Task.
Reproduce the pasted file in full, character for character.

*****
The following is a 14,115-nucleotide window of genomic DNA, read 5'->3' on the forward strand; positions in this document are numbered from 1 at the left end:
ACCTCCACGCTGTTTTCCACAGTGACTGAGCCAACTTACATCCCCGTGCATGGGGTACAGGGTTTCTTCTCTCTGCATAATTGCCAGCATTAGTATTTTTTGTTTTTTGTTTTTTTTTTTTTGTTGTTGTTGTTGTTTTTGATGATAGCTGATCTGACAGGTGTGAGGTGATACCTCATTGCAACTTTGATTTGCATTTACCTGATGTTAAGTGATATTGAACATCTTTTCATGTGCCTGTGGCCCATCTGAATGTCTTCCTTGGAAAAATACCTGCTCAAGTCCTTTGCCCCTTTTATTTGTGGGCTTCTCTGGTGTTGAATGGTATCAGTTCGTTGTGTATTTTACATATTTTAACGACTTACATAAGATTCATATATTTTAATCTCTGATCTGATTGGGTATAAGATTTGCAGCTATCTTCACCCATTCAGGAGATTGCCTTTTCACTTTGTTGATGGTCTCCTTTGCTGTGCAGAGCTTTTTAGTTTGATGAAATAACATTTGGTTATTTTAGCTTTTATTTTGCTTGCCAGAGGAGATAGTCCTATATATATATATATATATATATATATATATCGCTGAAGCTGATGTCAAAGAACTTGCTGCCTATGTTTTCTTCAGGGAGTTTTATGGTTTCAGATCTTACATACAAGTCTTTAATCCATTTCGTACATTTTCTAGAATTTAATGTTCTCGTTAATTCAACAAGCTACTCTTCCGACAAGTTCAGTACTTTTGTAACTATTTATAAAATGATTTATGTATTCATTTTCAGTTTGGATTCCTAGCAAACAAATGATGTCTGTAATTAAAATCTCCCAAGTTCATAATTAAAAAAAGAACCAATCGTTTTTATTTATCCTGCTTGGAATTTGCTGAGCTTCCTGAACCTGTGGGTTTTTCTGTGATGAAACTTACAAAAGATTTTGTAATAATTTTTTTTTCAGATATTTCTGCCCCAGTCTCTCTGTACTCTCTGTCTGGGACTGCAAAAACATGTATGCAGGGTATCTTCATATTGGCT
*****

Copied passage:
The following is a 14,115-nucleotide window of genomic DNA, read 5'->3' on the forward strand; positions in this document are numbered from 1 at the left end:
ACCTCCACGCTGTTTTCCACAGTGACTGAGCCAACTTACATCCCCGTGCATGGGGTACAGGGTTTCTTCTCTCTGCATAATTGCCAGCATTAGTATTTTTTGTTTTTTGTTTTTTTTTTTTTGTTGTTGTTGTTGTTTTTGATGATAGCTGATCTGACAGGTGTGAGGTGATACCTCATTGCAACTTTGATTTGCATTTACCTGATGTTAAGTGATATTGAACATCTTTTCATGTGCCTGTGGCCCATCTGAATGTCTTCCTTGGAAAAATACCTGCTCAAGTCCTTTGCCCCTTTTATTTGTGGGCTTCTCTGGTGTTGAATGGTATCAGTTCGTTGTGTATTTTACATATTTTAACGACTTACATAAGATTCATATATTTTAATCTCTGATCTGATTGGGTATAAGATTTGCAGCTATCTTCACCCATTCAGGAGATTGCCTTTTCACTTTGTTGATGGTCTCCTTTGCTGTGCAGAGCTTTTTAGTTTGATGAAATAACATTTGGTTATTTTAGCTTTTATTTTGCTTGCCAGAGGAGATAGTCCTATATATATATATATATATATATATATATATCGCTGAAGCTGATGTCAAAGAACTTGCTGCCTATGTTTTCTTCAGGGAGTTTTATGGTTTCAGATCTTACATACAAGTCTTTAATCCATTTCGTACATTTTCTAGAATTTAATGTTCTCGTTAATTCAACAAGCTACTCTTCCGACAAGTTCAGTACTTTTGTAACTATTTATAAAATGATTTATGTATTCATTTTCAGTTTGGATTCCTAGCAAACAAATGATGTCTGTAATTAAAATCTCCCAAGTTCATAATTAAAAAAAGAACCAATCGTTTTTATTTATCCTGCTTGGAATTTGCTGAGCTTCCTGAACCTGTGGGTTTTTCTGTGATGAAACTTACAAAAGATTTTGTAATAATTTTTTTTTCAGATATTTCTGCCCCAGTCTCTCTGTACTCTCTGTCTGGGACTGCAAAAACATGTATGCAGGGTATCTTCATATTGGCT